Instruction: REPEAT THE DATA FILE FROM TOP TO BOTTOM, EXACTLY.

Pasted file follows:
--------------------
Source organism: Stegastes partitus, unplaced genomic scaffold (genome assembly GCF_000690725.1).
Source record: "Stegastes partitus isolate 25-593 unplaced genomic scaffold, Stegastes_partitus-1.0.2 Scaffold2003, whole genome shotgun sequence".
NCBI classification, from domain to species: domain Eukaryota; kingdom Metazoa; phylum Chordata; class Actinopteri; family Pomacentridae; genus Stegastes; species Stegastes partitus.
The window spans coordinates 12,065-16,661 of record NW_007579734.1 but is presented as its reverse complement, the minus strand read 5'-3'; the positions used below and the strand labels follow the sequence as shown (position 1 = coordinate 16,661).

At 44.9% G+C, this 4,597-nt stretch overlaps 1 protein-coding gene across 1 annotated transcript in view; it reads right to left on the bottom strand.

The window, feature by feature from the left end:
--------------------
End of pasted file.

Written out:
Source organism: Stegastes partitus, unplaced genomic scaffold (genome assembly GCF_000690725.1).
Source record: "Stegastes partitus isolate 25-593 unplaced genomic scaffold, Stegastes_partitus-1.0.2 Scaffold2003, whole genome shotgun sequence".
NCBI classification, from domain to species: domain Eukaryota; kingdom Metazoa; phylum Chordata; class Actinopteri; family Pomacentridae; genus Stegastes; species Stegastes partitus.
The window spans coordinates 12,065-16,661 of record NW_007579734.1 but is presented as its reverse complement, the minus strand read 5'-3'; the positions used below and the strand labels follow the sequence as shown (position 1 = coordinate 16,661).

At 44.9% G+C, this 4,597-nt stretch overlaps 1 protein-coding gene across 1 annotated transcript in view; it reads right to left on the bottom strand.

The window, feature by feature from the left end: